When Greg has a well-known aircraft on his list of obscurities, it is the question if a GOT topic about it can be more useful than the sources you can google on the net. Eventually, the Caproni-Campini CC.2 (some say, this designation is wrong and "N.1" would be correct) is well documented, also in English language, and you can find everything also without my help. But the advantage of a GOT topic is that you can get everything necessary on one click, the sources were compared, contradictions are already tried to be cleared and the layout is to sort everything in an understandable and entertaining way. I think I should do this if just setting some links seems not to be sufficient, and this is the case for this plane.
I chose one main source, see link below. The text is not shortened, but rearranged. Another source is http://warandgame.wo...campini-ni-cc2/, where a contributor who calls himself *critcalmass* does some interesting remarks. These are inserted below. Now, let's start with
The Caproni-Campini CC.2
Main source: http://www.museoscie...reo/caproni.asp
Texts by Aldo Curti - Editing by Giuliano Gaia
We gratefully acknowledge the technical assistance of Ing. Mario Mantero.
One of the World's Earliest Jets
Not everybody really knows that Italy was the world's second country to launch a jet after Germany. That jet was the Campini-Caproni CC-2, of which the Milan Museum of Science houses the fuselage for static tests, and the engine. A complete aircraft of this type is preserved at the Aeronautical Museum of Vigna di Valle in the Rome area.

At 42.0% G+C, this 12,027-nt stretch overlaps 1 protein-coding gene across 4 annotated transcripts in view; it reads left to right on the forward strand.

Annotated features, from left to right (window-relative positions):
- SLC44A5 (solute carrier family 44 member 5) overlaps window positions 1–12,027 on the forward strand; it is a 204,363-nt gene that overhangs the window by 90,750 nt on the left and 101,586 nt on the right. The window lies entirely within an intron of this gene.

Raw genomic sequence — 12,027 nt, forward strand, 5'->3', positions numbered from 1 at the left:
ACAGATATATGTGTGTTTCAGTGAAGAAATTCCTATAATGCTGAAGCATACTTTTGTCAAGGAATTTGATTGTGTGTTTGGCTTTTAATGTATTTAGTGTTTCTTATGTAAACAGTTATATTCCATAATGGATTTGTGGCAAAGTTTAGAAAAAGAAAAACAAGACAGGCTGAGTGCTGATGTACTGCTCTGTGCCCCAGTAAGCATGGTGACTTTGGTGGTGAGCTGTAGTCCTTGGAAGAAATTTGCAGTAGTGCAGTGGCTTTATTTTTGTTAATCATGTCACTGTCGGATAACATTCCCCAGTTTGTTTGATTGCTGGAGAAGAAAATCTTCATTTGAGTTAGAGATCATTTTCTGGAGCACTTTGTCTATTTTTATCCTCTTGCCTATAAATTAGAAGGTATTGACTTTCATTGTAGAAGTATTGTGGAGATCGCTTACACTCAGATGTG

Soon after graduating from university in 1929, Bologna-born Ing. Secondo Campini set about studying jet propulsion, and published an article in the periodical, Rivista Aeronautica, on its prospective application to aeronautics. In 1931, Ing. Campini submitted a report on his propulsion system to the Italian Air Ministry. In the same year, he founded the V.E.N.A.R. (jet aircraft and watercraft) company, which was the world's first reaction engine manufacturer. Again in 1931, thanks to the support given by the Milan Riva company, he built the world's first motorboat propelled by water-jet drive. Water was collected and piped to a centrifugal pump featuring a double-throw spiral. The pump, which was driven by a 9 hp Isotta Fraschini engine, directed water through two adjustable needle nozzles, which could then be used as a helm. This motorboat attained the speed of over 28 knots in Venice, where it was tested in 1932.
On 5 February, 1934, the Italian Air Ministry and Ing. Campini signed a contract to build two jets and one fuselage for static tests. As the company of Ing. Campini did not have the means to implement its designs, it affiliated with the Caproni company of Taliedo. But the former was solely responsible for the supervision of the work for the plan and construction of the aircraft. Tests led Ing. Campini to work on a United States patent in order to make another jet, which unfortunately was never built. The 31st/12/1936 deadline set for the submission of the prototypes was missed because of technical difficulties and rising costs. This led the Air deputy-minister, Mr. Valle, to grant an extension. So it was that a fuselage for static and engine tests - which is now housed at the Milan Museum of Science - was completed. This fuselage provided static thrust for 700 kg. Two prototypes nos. M.M.487 and M.M.488 of the Campini-Caproni CC-2 aircraft were then made.
The Campini Caproni CC.2 aircraft is a single-propelled, tandem, two-seat, low-wing monoplane of all-duralumin construction.The wings are elliptical in plan. Other features include a pressurized cabin for altitude flight. The undercarriage is of the retractable type, the wheels rotating outwards during retraction into the wing thickness. The tail wheel retracts into dedicated fairing. The fuselage is of circular section structure. The rear section accommodates the exhaust pipe, complete with a cone for directing the flow of gases.
Fine drawings from drawings.jexiste.fr: